Corporate crime settlements are now mostly settled by deferred actions and non-prosecution agreements. What this means is that most corporate violators of law, whether they are a financial institution or energy company will get delayed penalties. Or, instead of having to admit guilt of breaching a law or of fraud, the corporation will simply agree to a set of terms laid out by the government, regulating agencies and or law enforcement agencies. Attorney Sean Hecker of Debevoise & Plimpton gave insight into the issue in an article with Corporate Crime Reporter.
There are several factors that play into why very few corporations admit guilt. The first is that admitting guilt could be a deathblow to the company’s reputation. Companies know that admitting they knowingly behaved in an illegal way could put them out of business. The government knows this too. So this is why there is a sharp increase in non-prosecution agreements and deferred actions against corporate crime settlements.
Today, very few companies will take on government regulators or enforcement agencies in court to fight corporate crime accusations. This is due to a number of factors. Regulators and enforcement agencies overseeing the banking, finance and energy sectors hold greater power than they used to. This is due to fact that the financial collapse was blamed on a lack of government oversight of the finance, banking and mortgage industry. Laws like the Dodd Frank act give regulators much greater power and oversight to prosecute and pursue suspected fraud and violators.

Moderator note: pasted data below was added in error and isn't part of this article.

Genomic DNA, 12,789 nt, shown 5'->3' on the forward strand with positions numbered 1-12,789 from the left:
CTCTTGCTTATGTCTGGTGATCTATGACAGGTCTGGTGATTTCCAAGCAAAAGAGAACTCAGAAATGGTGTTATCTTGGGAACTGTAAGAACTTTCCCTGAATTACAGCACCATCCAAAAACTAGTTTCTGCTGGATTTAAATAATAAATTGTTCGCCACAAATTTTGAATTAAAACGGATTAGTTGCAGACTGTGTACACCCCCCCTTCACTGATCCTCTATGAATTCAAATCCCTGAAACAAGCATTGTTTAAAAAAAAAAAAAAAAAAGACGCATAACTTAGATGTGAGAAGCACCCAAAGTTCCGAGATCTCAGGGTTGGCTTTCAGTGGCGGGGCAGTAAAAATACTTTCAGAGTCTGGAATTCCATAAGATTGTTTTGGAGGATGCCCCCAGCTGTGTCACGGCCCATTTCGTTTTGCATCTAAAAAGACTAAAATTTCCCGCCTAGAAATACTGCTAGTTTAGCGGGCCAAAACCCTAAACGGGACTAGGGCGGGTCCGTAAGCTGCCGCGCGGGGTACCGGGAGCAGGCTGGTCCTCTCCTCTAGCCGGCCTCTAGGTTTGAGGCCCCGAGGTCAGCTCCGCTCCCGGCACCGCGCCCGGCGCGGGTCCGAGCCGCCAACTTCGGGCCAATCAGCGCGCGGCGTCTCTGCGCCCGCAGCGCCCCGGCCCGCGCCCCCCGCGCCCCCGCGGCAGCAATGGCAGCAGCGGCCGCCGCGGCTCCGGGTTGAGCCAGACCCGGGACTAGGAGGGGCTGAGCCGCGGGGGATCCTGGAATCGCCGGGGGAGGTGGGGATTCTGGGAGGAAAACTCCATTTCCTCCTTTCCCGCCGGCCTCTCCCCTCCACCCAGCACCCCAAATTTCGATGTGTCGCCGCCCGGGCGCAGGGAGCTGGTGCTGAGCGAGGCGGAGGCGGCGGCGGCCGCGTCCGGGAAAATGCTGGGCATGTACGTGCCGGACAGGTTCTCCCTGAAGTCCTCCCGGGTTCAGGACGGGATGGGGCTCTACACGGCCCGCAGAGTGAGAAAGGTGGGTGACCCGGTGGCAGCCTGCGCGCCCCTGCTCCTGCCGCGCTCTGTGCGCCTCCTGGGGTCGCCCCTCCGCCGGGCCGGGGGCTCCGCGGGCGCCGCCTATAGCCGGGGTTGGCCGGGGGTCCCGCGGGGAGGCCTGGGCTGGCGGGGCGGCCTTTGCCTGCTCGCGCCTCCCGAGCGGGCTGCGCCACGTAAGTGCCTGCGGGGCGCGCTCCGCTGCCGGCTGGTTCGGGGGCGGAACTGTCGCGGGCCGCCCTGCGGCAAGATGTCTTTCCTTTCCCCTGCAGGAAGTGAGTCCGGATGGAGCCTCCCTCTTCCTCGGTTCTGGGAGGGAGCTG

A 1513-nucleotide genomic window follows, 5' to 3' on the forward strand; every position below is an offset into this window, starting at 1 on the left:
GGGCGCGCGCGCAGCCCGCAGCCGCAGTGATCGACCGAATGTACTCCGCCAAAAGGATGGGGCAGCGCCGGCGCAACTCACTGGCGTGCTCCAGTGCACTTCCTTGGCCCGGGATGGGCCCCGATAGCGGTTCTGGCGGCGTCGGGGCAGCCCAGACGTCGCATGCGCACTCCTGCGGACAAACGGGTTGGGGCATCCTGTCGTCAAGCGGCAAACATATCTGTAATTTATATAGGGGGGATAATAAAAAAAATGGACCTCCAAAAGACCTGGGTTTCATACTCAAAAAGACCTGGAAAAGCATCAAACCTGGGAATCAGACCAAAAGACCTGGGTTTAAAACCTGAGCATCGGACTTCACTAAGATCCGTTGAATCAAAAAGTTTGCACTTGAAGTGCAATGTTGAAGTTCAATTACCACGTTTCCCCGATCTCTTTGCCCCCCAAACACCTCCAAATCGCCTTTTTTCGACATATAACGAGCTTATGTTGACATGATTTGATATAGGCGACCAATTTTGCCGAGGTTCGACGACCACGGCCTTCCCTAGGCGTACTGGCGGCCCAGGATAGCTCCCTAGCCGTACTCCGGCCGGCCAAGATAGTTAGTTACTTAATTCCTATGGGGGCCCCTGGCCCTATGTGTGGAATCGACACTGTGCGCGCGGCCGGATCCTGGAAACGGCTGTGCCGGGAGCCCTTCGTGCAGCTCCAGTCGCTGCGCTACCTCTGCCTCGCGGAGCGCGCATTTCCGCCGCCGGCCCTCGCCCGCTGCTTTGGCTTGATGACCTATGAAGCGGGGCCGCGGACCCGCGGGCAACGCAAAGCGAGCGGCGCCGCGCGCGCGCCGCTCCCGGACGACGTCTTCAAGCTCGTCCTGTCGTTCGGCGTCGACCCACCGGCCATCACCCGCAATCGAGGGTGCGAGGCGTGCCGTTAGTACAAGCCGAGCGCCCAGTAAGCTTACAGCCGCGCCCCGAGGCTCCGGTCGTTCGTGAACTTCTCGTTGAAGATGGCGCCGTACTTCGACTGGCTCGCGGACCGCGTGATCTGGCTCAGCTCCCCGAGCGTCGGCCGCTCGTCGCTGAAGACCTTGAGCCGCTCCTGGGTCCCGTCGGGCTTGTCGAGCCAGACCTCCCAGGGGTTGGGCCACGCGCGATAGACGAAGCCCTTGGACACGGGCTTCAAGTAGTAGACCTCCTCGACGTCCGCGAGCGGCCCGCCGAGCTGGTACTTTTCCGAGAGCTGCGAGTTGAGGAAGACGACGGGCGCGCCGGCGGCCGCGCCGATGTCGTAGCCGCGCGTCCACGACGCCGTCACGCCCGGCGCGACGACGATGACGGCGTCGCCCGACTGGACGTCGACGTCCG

The greater power of the regulators, combined with the potential backlash of a guilty plea is why few companies go to court to fight corporate crime. However, this does not mean that no companies go to court to fight accusations. A few companies have gone to court to fight accusations of crime or fraud and have won. However, this continues to remain rare.
Some experts in the field of law, believe that the current field is not level and that regulators have too much power. Other experts believe that the playing field is becoming fair towards corporations, and that the number of cases going to trial will increase, but only by a small amount.
In the end, both companies and the government have one thing in common. Both want their industries and their workers to play by the rules and be in compliance with regulations. The government does not want companies to go out of business for minor infractions as this leads to the loss of good jobs. The companies don’t want to pay massive fines or risk going out of business for small infractions or a few bad characters within the company. This is why it is expected that deferred and non-prosecution agreements will continue to rule as the major way of settling corporate crime cases.